MI-09 (R): Republicans sense an opportunity to knock off freshman Dem Gary Peters, with four candidates having jumped into the fray. The two frontrunners - former Farmington Hills State Rep. Andrew "Rocky" Raczkowski and former 9th CD Rep. Joe Knollenberg's former Chief of Staff Paul Welday (what a mouthful) - have gone after each other, trying to out-conservative the other. Raczkowski put out a poll in May giving him a 26-15 lead, but that was ages, a Detroit Free Press endorsement for Rocky, and at least $100k in TV ads ago; this race remains quite the tossup. (JMD)
MI-12 (D): What happens when you implement term limits? Politicians start playing musical chairs, of course. Term-limited state Senator Mickey Switalski of suburban Macomb County is challenging 14-term incumbent Sander (and older brother of US Senator Carl) Levin. Switalski - who's challenged his party in the state Senate - is hitting Levin from the right, emphasizing the deficit (eye roll) and "bipartisanship" (double eye roll). An ancient poll in March, which had Levin leading 62-14, and Switalski's $32k in cycle-to-date expenditures make it hard to imagine that he's getting much traction in this quixotic challenge. (JMD)
MI-13 (D): Carolyn Cheeks Kilpatrick stumbled across the finish line two years ago with 39% against two opponents who split the anti-Kilpatrick vote, and she's drawn five opponents this year. However, things seem to be a little different, with one of her challengers - State Senator Hansen Clarke, who represents a section of the city of Detroit, presenting himself as the clear not-Kilpatrick. While Cheeks Kilpatrick might take solace that her scandal-plagued son - former Detroit mayor Kwame Kilpatrick - is out of the news (and in state prison, no less), she ought to be worried that she's up against only one credible challenger. With several recent polls and the Detroit Free Press having given Clarke sizeable leads and an endorsement respectively, Cheeks Kilpatrick may very well find her name next to Alan Mollohan's and Parker Griffith's on the list of incumbents bounced in this year's primaries. (JMD)
MO-Sen (R): Back in the early days of teabagger ferment, when it seemed like those plucky little nutbars could take on the entire GOP empire themselves, it was at least plausible to imagine state Sen. Chuck Purgason giving Rep. Roy Blunt a run for his money. Alas, as we've learned, that's still the one thing you need in this world, even if you are fueled by the paranoid fury of a million mouthbreathers: money. And Purgason has none of it. Blunt has outspent him literally 100-to-1, and Purgason doesn't even have enough cash left over to treat his staff to Starbucks. Blunt may be a despised creature of the establishment, but like Mark Kirk, he should have no problem kicking teabagger ass. (D)
MO-04 (R): While something like a dozen Republicans signed up in the primary to face longtime Dem Rep. Ike Skelton, only two have raised money above the "surely you must be joking" level: state Sen. Bill Stouffer ($450K) and former state Rep. Vicky Hartzler ($500K). Both candidates are on the NRCC's Young Guns list, but the local establishment, apparently preferring Stouffer, tried to talk Hartzler out of the race back in March. That obviously didn't work, and in the last couple of weeks, both candidates have taken to the airwaves, with each accusing the other of raising taxes. This is definitely anybody's race. Hartzler's stronghold should be Cass County (the site of her old district), in CD 4's northwest corner. Stouffer hails from Saline County in the north-central part of the district, and his state senate district also covers Ray and Lafayette counties in the 4th. (D)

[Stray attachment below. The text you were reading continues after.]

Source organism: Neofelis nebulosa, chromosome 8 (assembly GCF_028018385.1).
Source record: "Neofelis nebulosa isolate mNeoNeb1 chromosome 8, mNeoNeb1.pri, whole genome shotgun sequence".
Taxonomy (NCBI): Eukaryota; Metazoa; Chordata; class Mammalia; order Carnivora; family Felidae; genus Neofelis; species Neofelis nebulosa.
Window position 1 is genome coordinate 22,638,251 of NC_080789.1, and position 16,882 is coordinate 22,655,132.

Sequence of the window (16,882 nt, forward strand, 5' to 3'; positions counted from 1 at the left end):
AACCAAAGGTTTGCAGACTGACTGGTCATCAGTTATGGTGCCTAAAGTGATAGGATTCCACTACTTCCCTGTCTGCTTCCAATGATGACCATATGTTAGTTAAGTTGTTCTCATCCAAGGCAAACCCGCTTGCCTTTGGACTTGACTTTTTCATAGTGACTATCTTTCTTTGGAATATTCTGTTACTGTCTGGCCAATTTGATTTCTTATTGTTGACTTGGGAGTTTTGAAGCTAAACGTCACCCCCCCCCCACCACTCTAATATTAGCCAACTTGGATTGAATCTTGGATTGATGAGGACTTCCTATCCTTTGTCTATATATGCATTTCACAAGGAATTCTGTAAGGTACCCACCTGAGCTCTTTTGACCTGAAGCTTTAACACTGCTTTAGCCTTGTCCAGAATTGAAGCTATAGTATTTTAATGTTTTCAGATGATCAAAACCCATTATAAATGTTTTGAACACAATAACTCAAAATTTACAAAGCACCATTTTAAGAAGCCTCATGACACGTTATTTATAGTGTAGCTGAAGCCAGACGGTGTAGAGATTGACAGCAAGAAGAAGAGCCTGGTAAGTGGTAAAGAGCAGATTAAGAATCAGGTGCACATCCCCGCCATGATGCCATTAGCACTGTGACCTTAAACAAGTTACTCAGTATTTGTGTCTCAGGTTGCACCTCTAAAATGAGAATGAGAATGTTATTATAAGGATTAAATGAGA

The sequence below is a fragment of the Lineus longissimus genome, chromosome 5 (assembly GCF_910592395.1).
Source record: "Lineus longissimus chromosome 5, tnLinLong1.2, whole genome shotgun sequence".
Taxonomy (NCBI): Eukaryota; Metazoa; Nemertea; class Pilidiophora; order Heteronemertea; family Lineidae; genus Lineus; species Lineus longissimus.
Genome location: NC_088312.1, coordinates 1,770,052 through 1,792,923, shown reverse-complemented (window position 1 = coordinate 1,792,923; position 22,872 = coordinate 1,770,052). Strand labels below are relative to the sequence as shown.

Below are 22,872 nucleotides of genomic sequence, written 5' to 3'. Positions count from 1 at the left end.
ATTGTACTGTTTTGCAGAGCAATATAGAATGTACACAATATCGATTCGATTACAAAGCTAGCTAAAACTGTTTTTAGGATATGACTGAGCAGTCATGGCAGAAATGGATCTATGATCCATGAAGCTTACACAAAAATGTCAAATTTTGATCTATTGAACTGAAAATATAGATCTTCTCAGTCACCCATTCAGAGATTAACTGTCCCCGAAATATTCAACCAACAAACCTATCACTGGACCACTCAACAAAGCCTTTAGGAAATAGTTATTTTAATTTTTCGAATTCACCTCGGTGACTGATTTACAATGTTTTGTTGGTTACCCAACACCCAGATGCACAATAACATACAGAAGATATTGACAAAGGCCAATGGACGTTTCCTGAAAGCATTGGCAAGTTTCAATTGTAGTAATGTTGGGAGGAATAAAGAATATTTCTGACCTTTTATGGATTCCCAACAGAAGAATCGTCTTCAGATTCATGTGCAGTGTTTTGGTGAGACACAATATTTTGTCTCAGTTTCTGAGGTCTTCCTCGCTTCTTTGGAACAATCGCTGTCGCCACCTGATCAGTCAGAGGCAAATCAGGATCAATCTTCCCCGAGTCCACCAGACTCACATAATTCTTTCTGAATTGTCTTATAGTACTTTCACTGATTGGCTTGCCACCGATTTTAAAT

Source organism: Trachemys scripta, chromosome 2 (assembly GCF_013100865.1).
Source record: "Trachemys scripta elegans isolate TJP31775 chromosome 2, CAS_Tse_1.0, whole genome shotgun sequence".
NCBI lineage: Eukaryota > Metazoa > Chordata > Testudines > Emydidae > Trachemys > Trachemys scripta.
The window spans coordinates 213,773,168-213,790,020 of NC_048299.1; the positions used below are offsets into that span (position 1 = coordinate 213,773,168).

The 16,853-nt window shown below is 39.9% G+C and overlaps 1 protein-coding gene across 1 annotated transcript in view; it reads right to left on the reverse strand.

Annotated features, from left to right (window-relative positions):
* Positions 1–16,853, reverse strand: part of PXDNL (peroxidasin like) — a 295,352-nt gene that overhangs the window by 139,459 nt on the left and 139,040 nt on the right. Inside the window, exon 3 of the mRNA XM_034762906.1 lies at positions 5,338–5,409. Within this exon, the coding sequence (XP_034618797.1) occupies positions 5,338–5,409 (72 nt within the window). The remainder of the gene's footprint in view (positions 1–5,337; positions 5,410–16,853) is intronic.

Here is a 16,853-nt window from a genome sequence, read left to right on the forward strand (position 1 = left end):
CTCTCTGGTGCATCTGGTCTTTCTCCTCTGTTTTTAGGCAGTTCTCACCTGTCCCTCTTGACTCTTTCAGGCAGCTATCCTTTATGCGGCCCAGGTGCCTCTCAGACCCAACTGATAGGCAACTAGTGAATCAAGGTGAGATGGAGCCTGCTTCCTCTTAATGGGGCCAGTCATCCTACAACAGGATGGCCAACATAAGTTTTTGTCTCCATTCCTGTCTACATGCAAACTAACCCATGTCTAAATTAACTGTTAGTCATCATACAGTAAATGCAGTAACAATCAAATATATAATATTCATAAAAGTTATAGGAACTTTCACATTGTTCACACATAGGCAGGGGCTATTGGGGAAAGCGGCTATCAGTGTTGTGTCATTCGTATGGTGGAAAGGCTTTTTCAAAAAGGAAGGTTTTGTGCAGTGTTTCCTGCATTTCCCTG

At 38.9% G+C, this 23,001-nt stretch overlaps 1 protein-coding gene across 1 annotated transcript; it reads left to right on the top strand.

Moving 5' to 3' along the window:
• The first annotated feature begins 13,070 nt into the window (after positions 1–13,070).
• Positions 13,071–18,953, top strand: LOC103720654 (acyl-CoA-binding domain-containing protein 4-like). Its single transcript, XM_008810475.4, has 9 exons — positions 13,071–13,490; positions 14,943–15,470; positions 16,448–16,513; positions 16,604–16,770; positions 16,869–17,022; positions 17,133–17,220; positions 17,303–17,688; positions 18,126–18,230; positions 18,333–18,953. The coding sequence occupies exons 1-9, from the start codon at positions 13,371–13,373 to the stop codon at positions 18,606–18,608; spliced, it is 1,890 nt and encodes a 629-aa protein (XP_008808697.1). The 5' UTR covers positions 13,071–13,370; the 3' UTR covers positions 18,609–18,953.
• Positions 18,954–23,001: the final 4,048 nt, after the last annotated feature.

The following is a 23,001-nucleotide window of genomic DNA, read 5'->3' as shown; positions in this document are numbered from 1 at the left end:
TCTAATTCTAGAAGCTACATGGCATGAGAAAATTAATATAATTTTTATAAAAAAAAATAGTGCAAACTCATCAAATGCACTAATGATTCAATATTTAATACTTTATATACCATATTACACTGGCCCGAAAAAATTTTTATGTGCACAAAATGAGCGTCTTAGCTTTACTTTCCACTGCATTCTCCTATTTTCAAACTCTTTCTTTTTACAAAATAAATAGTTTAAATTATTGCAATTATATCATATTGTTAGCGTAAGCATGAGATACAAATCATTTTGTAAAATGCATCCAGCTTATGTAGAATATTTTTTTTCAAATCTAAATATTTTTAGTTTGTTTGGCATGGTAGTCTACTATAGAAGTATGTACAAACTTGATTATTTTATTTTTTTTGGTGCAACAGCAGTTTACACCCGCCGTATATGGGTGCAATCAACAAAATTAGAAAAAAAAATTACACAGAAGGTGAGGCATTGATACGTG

MO-07 (R): The primary in this dark-red district in southwestern Missouri is principally a three-way affair between self-funding auctioneer Billy Long and two state senators, Jack Goodman and Gary Nodler. Long has tried to wear the "true conservative" mantle (he's been endorsed by Mike Huckabee), but he's also been attacked by the shadowy Americans for Job Security as an earmark-happy member of a local airport's board of directors. Long fired back with an ad of his own, accusing both of his opponents of the same sin. There have actually been a bunch of internal polls of this race, but they mostly just show the top three candidates jumbled together somewhere around 20 points, plus or minus a few. Nodler hails from Jasper County on the Kansas border, while Goodman lives in adjacent Lawrence County, just to the east. Long, meanwhile, is from Springfield, MO, which is in the next county over, Greene. (D)
AR-Sen: While offering a commencement address at the University of Arkansas at Pine Bluff, Michelle Obama gave a shout-out to all the Democratic bigwigs sharing the dais with her: Gov. Mike Beebe, his wife Ginger, Sen. Blanche Lincoln, Sen. Mark Pryor and even state AG Bobby Dustin McDaniel. Everyone, that is, except for Lt. Gov. Bill Halter, who was also on stage. Stay classy, Michelle.
KS-Sen: The not-particularly pleasant GOP race to succeed Sam Brownback has gotten even uglier, with Rep. Todd Tiahrt accusing frontrunner Rep. Jerry Moran of pulling "a John Kerry" flip-flop on tax cuts. Moran, leading in the polls, has largely been sticking to a Rose Garden strategy and refusing to respond to Tiahrt's provocations.
NV-Sen: Sue Lowden's mom must have taught her as a child that if you pick at a scab repeatedly, it will heal faster. That can be the only explanation for Lowden's newest TV ad, in which she brings up the damn chicken business yet again!
PA-Sen: Joe Sestak now has a four-point lead over Arlen Specter in Muhlenberg's tracking poll, 46-42. A day earlier, Sestak took his first-ever lead in public polling in the tracker. Also, here's a good observation: Specter voted against Elana Kagan when she was nominated to be Solicitor General. Now that it looks like she's going to be tapped for the Supreme Court, he'll have to very publicly flip-flop on this one barely a week before the primary.